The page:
Effects of Exaggerate Priming and Fluent Processing on the Evaluation of Design

Irene Scopelliti, Bocconi University, Italy
Paola Cillo, Bocconi University, Italy
David Mazursky, The Hebrew University of Jerusalem, Israel
It is a common strategy for some product categories in which design is a key feature, to precede the actual market launch with the exhibition of showpieces that feature the design to be marketed in a highly exaggerated way. Across three experiments we find that attitude toward a target design improves by initially exposing subjects to exaggerate exemplars of the same design, and that this improvement is due to a more effective encoding of the visual information contained in the showpiece caused by exaggeration, and to the subsequent more fluent processing of the target design. The effect is observed for experts. It is also observed for non-experts when the structural alignment between the showpiece and the target is made more salient by means of higher visual redundancy between the two stimuli.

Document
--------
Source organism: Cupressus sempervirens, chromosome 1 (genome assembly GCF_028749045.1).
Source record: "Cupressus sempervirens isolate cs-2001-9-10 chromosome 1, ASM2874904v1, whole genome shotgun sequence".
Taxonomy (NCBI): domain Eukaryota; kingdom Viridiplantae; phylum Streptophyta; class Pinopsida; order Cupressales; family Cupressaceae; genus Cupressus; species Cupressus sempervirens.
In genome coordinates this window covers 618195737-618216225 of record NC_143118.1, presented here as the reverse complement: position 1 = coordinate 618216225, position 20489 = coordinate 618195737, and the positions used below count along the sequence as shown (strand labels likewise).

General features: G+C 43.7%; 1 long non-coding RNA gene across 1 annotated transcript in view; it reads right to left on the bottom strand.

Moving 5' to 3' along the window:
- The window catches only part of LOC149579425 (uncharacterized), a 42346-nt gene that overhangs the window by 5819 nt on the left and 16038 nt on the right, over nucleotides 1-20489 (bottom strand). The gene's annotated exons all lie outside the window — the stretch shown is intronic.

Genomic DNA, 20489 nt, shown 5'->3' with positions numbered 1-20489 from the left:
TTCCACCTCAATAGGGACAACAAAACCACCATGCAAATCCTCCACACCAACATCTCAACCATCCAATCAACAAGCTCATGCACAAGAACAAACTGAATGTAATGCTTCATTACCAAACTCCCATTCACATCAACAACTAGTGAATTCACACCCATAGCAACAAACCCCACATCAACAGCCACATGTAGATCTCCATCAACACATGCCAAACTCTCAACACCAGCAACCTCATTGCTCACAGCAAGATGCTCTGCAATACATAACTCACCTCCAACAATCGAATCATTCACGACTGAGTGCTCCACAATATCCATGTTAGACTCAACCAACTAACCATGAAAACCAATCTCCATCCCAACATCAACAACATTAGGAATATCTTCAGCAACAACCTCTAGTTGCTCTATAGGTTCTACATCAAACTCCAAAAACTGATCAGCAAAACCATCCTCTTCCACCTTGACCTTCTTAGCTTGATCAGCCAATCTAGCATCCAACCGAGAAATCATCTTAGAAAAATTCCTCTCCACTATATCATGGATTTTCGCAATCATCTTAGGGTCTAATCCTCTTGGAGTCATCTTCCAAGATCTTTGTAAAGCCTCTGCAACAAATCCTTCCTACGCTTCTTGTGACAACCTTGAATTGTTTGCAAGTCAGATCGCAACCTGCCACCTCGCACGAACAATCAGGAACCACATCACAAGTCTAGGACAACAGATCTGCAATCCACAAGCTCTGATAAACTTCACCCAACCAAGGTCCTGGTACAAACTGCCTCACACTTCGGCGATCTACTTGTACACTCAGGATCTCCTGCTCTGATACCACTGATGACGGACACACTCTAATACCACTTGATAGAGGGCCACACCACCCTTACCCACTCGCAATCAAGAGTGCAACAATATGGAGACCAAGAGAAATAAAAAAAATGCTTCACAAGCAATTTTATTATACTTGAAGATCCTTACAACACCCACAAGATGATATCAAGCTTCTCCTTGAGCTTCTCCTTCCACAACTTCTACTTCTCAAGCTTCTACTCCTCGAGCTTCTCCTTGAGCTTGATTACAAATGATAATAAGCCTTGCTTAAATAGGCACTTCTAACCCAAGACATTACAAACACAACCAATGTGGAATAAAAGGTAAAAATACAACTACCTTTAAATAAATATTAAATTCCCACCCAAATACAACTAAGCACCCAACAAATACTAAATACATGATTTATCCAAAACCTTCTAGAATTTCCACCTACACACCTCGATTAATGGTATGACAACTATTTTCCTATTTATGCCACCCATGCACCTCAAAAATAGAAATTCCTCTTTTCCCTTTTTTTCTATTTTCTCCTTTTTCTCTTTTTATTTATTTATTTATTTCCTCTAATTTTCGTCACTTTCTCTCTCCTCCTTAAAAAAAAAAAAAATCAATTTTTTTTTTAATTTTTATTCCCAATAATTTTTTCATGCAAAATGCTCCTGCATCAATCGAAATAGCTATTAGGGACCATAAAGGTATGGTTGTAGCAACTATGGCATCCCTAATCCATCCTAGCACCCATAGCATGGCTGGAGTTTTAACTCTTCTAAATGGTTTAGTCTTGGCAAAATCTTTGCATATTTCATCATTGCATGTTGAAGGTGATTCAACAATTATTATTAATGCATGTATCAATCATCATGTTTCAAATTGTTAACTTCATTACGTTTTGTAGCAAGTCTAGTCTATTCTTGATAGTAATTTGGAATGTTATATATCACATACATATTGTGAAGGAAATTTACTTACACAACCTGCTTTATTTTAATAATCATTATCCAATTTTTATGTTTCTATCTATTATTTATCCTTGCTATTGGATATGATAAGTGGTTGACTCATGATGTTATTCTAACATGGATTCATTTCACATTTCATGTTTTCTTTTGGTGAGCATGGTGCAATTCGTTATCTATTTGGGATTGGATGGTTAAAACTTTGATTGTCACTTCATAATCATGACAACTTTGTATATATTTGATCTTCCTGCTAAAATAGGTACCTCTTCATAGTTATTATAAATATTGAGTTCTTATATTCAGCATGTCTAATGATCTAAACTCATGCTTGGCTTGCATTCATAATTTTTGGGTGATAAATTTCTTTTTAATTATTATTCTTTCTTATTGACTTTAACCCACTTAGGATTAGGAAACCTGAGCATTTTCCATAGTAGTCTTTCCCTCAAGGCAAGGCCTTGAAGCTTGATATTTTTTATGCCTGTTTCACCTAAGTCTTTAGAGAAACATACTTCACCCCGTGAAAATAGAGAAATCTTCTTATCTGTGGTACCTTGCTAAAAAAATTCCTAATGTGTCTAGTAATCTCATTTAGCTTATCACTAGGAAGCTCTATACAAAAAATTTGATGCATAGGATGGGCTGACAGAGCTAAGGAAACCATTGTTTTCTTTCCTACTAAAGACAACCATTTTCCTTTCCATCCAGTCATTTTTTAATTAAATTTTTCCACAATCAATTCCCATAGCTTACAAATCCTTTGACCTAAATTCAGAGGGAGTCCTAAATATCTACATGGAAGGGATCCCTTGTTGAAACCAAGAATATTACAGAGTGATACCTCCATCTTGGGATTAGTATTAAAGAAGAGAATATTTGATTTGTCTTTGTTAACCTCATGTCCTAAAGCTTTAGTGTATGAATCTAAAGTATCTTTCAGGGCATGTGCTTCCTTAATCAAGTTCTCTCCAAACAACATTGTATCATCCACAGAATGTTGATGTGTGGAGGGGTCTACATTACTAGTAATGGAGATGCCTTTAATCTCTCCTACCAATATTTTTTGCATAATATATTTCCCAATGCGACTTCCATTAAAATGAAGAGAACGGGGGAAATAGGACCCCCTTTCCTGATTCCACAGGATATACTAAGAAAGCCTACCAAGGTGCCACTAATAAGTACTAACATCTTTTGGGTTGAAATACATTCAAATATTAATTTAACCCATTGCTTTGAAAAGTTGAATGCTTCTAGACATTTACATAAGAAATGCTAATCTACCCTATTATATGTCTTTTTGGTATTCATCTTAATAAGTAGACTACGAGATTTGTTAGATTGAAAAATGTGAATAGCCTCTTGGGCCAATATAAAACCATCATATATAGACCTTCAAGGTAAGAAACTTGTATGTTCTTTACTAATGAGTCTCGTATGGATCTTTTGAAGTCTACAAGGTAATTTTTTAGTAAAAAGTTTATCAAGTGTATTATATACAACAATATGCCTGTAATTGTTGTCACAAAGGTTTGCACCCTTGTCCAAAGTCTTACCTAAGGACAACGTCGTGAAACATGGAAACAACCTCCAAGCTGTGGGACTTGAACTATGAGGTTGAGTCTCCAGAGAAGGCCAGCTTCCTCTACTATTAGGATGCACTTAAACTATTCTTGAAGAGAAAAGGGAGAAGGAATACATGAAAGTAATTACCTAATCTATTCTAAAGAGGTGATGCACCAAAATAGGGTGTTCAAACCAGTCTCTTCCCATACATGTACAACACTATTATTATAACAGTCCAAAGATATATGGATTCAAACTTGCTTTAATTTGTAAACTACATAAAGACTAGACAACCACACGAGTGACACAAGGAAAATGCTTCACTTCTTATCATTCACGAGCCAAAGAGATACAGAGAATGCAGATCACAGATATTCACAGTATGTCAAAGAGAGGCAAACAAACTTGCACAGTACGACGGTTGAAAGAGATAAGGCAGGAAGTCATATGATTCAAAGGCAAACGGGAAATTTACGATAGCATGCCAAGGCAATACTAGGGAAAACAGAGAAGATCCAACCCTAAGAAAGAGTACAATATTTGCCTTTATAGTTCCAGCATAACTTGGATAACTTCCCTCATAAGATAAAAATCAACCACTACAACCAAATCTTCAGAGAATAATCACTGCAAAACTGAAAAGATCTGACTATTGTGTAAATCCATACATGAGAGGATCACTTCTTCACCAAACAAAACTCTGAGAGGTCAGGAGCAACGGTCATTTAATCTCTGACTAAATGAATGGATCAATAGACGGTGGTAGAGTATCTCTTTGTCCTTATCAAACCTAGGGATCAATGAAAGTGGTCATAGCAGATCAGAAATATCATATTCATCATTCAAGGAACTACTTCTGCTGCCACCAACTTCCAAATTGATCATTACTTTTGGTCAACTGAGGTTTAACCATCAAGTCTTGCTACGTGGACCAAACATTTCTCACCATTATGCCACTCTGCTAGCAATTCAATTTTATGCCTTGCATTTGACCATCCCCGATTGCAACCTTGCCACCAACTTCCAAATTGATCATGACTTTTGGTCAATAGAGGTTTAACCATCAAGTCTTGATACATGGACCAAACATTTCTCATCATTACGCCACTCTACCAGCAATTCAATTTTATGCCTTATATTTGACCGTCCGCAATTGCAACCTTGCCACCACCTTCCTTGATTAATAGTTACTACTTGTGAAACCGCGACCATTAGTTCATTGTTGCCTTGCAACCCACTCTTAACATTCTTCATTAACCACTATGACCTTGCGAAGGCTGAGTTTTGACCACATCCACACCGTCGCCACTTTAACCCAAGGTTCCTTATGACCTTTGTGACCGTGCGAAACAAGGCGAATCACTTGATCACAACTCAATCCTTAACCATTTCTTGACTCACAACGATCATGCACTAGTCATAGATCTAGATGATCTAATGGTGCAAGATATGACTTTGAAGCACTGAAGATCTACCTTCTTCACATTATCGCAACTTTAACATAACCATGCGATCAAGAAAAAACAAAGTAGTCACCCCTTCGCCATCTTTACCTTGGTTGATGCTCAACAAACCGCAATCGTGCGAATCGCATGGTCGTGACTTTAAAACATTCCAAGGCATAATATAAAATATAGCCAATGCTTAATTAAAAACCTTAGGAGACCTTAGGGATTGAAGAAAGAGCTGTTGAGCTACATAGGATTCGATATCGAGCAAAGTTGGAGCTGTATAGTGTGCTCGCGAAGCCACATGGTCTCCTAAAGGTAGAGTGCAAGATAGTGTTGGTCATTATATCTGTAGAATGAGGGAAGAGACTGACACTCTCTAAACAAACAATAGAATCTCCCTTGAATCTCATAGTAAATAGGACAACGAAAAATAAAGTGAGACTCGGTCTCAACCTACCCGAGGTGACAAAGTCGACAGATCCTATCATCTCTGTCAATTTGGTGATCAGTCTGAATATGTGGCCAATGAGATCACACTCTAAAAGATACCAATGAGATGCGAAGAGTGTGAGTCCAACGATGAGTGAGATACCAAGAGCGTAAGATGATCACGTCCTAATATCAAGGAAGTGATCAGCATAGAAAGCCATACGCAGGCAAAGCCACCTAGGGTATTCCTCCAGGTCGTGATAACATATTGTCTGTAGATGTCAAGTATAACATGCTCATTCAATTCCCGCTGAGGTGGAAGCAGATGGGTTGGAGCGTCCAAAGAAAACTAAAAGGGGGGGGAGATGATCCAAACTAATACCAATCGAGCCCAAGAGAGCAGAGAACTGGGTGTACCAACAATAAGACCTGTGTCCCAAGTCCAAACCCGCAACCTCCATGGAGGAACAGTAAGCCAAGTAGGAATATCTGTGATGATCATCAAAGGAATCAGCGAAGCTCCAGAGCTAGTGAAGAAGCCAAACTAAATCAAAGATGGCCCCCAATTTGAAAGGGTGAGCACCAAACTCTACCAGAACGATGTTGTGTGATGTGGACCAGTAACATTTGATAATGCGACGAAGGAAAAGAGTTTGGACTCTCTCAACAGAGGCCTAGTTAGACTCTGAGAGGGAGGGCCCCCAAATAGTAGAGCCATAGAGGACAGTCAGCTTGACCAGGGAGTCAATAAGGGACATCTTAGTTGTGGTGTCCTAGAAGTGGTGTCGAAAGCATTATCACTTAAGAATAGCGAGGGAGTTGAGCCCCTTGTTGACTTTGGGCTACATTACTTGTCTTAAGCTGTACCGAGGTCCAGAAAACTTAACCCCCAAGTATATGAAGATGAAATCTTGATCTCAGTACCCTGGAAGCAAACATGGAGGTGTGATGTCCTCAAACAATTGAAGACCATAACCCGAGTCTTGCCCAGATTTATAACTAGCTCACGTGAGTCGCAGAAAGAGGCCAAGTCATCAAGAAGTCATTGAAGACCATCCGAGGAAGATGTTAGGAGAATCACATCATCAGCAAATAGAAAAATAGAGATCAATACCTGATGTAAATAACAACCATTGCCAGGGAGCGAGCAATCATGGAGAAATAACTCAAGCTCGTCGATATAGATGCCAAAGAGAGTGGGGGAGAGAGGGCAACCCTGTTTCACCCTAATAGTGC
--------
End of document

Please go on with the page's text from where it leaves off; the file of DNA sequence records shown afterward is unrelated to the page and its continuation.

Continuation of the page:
[ to cite ]:
Irene Scopelliti, Paola Cillo, and David Mazursky (2010) ,"Effects of Exaggerate Priming and Fluent Processing on the Evaluation of Design", in NA - Advances in Consumer Research Volume 37, eds. Margaret C. Campbell, Jeff Inman, and Rik Pieters, Duluth, MN : Association for Consumer Research, Pages: 626-627 .